Meyer's Serenade for Double Bass and Wind Octet followed. This four movement piece came across as an enigmatic work that was filled with intriguing jazz-like riffs for the bass. From the outset, the meter constantly seemed to change, and, well, it looked like it might have been a real headache for any player who thought that he was going to come in and coast through some fluffy little number. The wind ensemble consisted of oboies Taylor and Vogel, clarinetists Shifrin and Franch-Ballester, bassoonists Turkovic and Peter Kolkay, and hornists Jolley and Purvis. They all had a real workout.

Meyer can play the bass fiddle like a virtuoso on a violin. He was all over the place, plucking one moment and then noodling around like a crazy man. He seemed to be making a statement that was then commented upon by the wind octet (not necessarily all at once). In the third movement, everyone started out together, but then the sound became strident as if the conversation became an argument. The fourth movement was more uptempo with four heavily accented beats every now and then. The music had lots of tricky stuff throughout; for example, everyone had to play off the beat a lot of the time. Fortunately for Meyer and his music, he played with a veteran group likes a challenge. Meyer did receive a standing ovation. I'm not sure if anyone in the audience got the hang of the piece, but I'm sure that most of us would like to hear it again.

After intermission, a dozen players came out to play Dvorak's Serenade in D Minor for winds, cello, and double bass, Op. 44. The Oregon Symphony's principal hornist, John Cox, joined Taylor, Vogel, Shifrin, Franch-Ballester, Turkovic, Feves, Jolley, Purvis, Thomas, and Meyer to make a splash with this wonderful piece. The playing of Vogel and Shifrin in this number was particularly outstanding. They had a memorable way of trickling down a cascade of scales and diminishing the volume at the same time. Also outstanding was the very expressive playing of Franch-Ballester throughout the piece. He looks like he is in his early 20s, but he plays like someone who has had much, much more experience. At the end, the music lifted the audience to its feet for a rousing ovation.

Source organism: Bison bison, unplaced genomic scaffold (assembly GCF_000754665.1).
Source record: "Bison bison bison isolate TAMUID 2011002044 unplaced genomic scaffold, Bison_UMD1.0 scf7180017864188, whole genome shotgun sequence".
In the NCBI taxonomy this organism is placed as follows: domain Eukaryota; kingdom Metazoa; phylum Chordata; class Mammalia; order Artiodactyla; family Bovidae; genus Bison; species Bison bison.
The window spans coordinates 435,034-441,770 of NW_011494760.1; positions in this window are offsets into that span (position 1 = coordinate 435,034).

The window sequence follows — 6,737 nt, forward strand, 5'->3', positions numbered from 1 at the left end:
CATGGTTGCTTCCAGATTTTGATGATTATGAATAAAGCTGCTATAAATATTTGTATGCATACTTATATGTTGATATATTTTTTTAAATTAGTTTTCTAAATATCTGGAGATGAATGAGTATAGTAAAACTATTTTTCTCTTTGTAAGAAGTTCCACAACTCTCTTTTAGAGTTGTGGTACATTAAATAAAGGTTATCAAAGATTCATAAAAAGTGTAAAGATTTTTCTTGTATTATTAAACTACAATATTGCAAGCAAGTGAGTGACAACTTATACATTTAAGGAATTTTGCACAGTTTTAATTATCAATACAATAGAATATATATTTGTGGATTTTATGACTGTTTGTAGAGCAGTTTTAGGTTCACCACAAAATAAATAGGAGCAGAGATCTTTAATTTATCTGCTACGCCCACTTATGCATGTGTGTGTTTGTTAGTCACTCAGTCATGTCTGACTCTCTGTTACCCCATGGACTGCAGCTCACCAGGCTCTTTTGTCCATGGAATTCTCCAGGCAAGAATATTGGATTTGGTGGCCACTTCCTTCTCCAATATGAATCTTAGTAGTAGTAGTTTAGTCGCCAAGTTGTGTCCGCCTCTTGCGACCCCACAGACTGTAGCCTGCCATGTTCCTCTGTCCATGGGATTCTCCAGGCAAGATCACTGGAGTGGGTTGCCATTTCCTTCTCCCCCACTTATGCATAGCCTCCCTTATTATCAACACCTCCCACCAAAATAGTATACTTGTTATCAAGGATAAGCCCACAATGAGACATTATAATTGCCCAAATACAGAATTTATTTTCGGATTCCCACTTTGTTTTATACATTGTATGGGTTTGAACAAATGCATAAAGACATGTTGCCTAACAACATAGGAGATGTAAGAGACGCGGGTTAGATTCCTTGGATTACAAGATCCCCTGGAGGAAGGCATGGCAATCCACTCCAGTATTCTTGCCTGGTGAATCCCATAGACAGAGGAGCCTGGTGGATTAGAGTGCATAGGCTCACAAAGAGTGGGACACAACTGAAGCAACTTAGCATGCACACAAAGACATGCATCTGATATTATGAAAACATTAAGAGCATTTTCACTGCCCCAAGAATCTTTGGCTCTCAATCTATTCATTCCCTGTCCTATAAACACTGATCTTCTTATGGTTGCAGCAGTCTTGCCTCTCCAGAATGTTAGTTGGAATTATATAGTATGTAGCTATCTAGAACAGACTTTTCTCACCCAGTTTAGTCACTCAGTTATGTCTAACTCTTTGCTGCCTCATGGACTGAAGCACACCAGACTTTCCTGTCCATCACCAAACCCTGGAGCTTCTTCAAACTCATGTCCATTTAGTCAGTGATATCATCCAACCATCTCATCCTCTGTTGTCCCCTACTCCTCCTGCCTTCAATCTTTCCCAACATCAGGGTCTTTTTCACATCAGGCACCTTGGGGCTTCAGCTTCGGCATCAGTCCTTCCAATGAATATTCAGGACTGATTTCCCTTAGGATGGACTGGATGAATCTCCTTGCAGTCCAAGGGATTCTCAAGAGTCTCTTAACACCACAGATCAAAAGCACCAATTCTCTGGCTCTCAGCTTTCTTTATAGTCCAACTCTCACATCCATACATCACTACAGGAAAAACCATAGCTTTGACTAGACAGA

Sunday, July 29, 2007

No dog days of summer at Chamber Music Northwest - Part I

I attended four Chamber Music Northwest concerts and have scribbled the following thoughts - the first two of four reviews:

Review of German and Slavic Melodies - Tuesday, July 17th at Catlin Gabel School

Flutist Tara Helen O'Connor teamed up with cellist Ronald Thomas, and pianist Shai Wosner to begin the concert with Haydn's Trio No. 30 in D Major. The piece seemed to be a polite conversation between friends. The talk was light and playful, especially in the first and third movements with poignant pauses that created the sense of suspension, but at the same time added to the forward momentum of the piece. All of the artists deserve credit for keeping their composure and focus while someone's hearing added a persistent high pitch to the mix at the end of the first movement and for most of the second. The sound also undoubtedly spoiled the recording that was going on.